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This is the published record of the conversation that ensued when Hans-Michael Herzog, the curator of the Fundación Daros Latinamerica [Daros Latinamerica Foundation] interviewed Rosemberg Sandoval. The interview shows how the Colombian artist’s personal experiences are intertwined with the production of his work. The conversation touched on several subjects, such as: family origins, Sandoval’s interest in art, his early days as a performance artist in the city of Cali, his reflections on the academy, and his thoughts concerning what he considers to be the most important performances in his artistic career. The interview highlights Sandoval’s close relationship with the objects he uses in his work, humble items steeped in memory and meaning. Some represent Christian iconography, some have an erotic connotation, some refer to the double standard that exists in Colombia, and some to the prevailing aesthetic values in the art market. During the conversation he mentions his friendship with other performance artists, such as Santiago Sierra, from Spain, and María Evelia Marmolejo, from Colombia.
The testimonial nature of this conversation makes this an important document. The conversation between the art curator Hans-Michael Herzog (b. 1956) and Rosemberg Sandoval (b. 1959) explores a variety of subjects connected to the creation of the latter’s works. They discuss in particular his relationship with death and violence, keeping in mind his experience as an artist who was displaced as a result of what was known as La Violencia [The Violence] in Colombia. During the interview Sandoval discusses in chronological order the most important and controversial works he produced between 1981 and 2004, as follows: Caquetá (1984), Baby Street (1998), Mugre [Dirt] (1999), Rose (2001), and Villa pum pum (2002). In 1984, Sandoval’s Caquetá was part of the Jornada de Artistas por la Paz [Artists for Peace Day], which also featured works by Óscar Muñoz (b. 1951) and Pedro Alcántara (b. 1942). This group event, which took place in the Plaza de San Francisco in the city of Cali, was organized by Alcántara.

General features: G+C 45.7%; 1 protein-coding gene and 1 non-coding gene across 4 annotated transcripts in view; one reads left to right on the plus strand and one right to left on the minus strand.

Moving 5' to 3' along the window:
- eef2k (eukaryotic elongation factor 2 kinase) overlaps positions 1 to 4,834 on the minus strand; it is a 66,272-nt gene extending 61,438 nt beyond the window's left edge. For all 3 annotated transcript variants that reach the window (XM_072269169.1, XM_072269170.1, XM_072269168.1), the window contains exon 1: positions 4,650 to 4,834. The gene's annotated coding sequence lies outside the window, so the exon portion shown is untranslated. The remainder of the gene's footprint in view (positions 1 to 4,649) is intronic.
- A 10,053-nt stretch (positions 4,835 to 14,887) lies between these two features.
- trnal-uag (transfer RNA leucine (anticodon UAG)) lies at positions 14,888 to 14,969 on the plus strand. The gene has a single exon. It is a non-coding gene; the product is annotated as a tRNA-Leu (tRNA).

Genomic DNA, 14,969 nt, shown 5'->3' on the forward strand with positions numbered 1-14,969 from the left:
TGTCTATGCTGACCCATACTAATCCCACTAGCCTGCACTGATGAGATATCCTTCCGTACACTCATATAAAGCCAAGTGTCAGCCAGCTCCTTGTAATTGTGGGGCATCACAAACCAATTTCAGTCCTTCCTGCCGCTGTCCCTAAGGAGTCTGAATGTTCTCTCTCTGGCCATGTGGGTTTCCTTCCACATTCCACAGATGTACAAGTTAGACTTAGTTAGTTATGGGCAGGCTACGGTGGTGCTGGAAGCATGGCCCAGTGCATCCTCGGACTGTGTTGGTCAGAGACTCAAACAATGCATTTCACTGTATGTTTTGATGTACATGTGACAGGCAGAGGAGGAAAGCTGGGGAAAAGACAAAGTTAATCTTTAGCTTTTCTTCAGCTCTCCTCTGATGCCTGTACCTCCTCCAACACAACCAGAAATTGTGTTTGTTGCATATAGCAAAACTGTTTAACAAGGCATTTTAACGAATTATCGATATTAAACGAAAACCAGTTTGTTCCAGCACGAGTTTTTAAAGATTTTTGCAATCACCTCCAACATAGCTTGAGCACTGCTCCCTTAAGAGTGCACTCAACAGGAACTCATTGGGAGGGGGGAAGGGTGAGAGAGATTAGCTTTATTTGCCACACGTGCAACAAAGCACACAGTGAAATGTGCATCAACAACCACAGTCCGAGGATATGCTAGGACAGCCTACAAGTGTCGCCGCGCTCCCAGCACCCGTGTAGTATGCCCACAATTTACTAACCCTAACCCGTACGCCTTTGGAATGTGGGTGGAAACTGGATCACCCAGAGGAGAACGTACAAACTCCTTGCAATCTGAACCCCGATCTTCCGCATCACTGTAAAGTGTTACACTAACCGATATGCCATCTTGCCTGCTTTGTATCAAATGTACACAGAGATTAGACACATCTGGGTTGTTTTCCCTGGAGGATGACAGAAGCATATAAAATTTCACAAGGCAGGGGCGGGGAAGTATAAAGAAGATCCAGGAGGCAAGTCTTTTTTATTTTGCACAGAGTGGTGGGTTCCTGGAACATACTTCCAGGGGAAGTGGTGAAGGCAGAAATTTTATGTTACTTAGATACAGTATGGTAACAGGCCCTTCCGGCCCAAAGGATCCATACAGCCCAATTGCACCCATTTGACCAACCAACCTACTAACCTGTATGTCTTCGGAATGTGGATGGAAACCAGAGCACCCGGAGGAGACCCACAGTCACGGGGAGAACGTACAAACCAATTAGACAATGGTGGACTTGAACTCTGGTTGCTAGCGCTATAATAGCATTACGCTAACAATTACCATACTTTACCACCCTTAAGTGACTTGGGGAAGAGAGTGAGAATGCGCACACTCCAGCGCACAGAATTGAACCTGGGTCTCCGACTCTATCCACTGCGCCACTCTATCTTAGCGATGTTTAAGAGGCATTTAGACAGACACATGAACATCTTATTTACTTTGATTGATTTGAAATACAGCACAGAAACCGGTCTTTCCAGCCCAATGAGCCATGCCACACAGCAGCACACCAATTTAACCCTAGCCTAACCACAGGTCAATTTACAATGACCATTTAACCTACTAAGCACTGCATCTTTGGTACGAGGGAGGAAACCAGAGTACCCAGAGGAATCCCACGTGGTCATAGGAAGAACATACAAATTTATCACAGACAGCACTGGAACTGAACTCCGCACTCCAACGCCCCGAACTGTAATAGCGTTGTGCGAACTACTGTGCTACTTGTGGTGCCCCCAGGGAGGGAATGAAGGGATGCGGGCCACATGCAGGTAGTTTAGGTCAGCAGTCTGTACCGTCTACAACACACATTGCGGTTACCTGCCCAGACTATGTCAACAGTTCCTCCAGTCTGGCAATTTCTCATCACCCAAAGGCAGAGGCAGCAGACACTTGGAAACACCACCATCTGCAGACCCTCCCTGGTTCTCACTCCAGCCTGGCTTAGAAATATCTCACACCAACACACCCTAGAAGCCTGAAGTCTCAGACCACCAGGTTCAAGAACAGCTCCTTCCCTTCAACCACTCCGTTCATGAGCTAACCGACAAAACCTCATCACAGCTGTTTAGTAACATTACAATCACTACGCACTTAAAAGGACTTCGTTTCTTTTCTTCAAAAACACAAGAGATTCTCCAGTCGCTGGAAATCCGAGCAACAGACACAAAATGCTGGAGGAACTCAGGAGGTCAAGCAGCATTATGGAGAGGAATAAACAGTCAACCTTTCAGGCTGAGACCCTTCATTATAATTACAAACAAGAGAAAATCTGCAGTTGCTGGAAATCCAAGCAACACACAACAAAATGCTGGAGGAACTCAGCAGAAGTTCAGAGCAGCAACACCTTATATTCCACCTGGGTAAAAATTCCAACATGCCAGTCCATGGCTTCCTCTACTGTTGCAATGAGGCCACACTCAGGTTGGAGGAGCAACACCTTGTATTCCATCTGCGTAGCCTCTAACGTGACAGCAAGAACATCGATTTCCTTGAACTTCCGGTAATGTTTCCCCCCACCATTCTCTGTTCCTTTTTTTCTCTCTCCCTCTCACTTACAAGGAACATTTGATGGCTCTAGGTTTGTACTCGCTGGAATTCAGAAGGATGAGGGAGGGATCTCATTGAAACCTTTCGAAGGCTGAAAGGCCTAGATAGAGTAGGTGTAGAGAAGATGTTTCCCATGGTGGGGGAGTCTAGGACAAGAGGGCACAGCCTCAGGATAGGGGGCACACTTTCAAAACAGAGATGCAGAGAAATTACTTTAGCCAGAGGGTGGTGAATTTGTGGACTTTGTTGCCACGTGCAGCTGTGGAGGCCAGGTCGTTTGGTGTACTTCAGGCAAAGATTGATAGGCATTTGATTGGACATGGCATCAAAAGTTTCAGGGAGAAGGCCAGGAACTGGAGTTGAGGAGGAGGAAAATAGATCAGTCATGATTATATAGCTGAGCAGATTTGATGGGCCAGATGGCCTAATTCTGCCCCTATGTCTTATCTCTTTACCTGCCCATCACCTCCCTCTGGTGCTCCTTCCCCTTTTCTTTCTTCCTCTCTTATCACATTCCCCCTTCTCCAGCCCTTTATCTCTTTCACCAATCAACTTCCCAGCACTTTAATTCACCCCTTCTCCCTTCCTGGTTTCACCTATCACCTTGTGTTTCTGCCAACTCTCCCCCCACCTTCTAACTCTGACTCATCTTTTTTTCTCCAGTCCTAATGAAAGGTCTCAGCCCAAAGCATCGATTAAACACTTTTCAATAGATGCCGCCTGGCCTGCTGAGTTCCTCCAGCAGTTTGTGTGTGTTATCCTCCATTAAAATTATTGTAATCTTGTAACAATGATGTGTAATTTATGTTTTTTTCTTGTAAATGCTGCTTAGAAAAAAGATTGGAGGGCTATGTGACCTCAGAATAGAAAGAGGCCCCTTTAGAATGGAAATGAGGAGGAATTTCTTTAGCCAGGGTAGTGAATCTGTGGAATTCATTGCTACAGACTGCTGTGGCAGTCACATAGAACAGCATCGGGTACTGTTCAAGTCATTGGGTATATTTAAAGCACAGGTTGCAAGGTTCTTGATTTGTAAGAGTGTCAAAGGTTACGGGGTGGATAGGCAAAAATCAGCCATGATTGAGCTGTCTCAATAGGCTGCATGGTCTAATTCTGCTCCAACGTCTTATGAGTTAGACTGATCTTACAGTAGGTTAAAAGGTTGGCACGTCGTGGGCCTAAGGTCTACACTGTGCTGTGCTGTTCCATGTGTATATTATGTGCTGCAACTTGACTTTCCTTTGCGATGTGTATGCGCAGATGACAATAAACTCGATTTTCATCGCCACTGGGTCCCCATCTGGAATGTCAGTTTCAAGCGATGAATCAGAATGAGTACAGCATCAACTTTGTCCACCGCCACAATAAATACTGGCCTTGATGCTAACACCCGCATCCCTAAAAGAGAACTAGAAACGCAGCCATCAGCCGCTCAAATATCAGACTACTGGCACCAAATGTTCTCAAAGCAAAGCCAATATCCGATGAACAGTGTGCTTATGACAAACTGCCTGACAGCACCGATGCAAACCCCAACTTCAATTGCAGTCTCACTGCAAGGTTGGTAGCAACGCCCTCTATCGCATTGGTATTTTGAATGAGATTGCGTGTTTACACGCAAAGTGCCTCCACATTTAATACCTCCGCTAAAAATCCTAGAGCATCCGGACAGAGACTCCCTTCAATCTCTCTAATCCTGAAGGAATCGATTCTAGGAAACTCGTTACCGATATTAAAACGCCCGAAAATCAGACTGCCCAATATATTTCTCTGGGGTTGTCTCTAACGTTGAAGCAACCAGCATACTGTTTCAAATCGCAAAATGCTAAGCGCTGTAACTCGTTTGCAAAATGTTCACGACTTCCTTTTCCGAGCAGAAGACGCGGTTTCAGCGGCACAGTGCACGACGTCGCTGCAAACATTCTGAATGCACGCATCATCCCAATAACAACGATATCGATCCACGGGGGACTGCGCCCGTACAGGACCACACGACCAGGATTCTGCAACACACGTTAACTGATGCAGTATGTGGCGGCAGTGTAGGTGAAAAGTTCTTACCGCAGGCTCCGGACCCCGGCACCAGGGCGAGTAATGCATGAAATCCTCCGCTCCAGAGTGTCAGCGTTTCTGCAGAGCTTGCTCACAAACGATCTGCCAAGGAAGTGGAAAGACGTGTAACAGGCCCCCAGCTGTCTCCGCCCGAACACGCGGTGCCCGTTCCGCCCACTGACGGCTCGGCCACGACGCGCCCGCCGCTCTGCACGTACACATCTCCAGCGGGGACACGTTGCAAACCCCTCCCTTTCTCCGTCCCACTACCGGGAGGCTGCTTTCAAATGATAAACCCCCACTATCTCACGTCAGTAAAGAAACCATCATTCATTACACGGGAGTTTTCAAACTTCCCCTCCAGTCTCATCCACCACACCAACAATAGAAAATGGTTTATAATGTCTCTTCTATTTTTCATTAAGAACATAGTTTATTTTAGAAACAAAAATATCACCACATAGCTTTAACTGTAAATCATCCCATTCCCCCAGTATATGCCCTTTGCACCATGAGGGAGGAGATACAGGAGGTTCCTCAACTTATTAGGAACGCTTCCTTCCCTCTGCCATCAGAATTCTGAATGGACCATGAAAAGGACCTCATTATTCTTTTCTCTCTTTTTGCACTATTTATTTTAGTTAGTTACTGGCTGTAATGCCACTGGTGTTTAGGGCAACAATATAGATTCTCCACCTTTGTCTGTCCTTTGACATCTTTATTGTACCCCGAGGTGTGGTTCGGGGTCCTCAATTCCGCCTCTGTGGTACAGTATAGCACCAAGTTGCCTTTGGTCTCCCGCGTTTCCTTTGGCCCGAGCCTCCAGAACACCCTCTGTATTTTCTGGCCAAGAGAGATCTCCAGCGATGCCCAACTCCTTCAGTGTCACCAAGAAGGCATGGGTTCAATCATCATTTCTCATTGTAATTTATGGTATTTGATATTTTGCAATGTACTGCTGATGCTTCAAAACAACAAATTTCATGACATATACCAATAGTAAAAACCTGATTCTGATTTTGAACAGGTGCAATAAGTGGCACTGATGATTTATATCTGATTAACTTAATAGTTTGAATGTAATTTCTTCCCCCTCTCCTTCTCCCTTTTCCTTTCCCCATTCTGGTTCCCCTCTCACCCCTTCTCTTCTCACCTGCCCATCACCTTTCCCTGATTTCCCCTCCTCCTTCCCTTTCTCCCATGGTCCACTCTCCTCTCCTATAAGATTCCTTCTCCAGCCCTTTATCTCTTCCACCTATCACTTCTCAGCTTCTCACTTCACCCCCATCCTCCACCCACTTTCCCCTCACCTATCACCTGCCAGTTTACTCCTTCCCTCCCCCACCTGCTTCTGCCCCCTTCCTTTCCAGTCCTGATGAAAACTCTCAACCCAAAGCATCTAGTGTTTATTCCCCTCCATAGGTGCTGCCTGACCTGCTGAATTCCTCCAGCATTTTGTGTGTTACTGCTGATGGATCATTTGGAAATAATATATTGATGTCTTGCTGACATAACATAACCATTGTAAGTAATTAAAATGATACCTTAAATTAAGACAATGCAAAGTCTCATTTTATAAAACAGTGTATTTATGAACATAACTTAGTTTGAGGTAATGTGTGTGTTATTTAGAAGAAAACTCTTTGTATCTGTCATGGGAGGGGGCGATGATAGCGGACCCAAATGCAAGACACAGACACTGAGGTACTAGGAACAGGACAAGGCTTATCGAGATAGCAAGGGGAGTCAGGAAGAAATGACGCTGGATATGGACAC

The goal of the Fundación Daros Latinamerica [Daros Latinamerica Foundation] (Rio de Janeiro) and their publications was to provide an alternative scenario where the problems that bedevil our region could be debated; that is, art and the academy could foster more direct and spontaneous dialogue with the various areas involved. Herzog arranged for a number of conversations to be published in the foundation magazine, and interviewed ten contemporary Colombian artists who were well known in international circles, as follows: Muñoz, Miguel Ángel Rojas (b. 1946), Juan Manuel Echavarría (b. 1947), José Alejandro Restrepo (b. 1959), Nadín Ospina (b. 1960), Fernando Arias (b. 1963), Oswaldo Maciá (b. 1960), Doris Salcedo (b. 1958), María Fernanda Cardoso (b. 1963), and Sandoval. They were all invited to the Cantos Cuentos Colombianos [Colombian Songs and Stories] (2004) exhibition in Zürich, Switzerland.
Hans-Michael Herzog studied art history, philosophy, and classical archeology at the Universität von Bonn in Germany. In 1984 he produced a thesis on the sculpture of proto-Renaissance Venice for his doctoral studies. Since 1999 he has produced exhibitions and published several books on contemporary art. Since 2000 he has worked as curator and director of the Fundación Daros Latinamerica Collection, both in Zürich and in Río de Janeiro.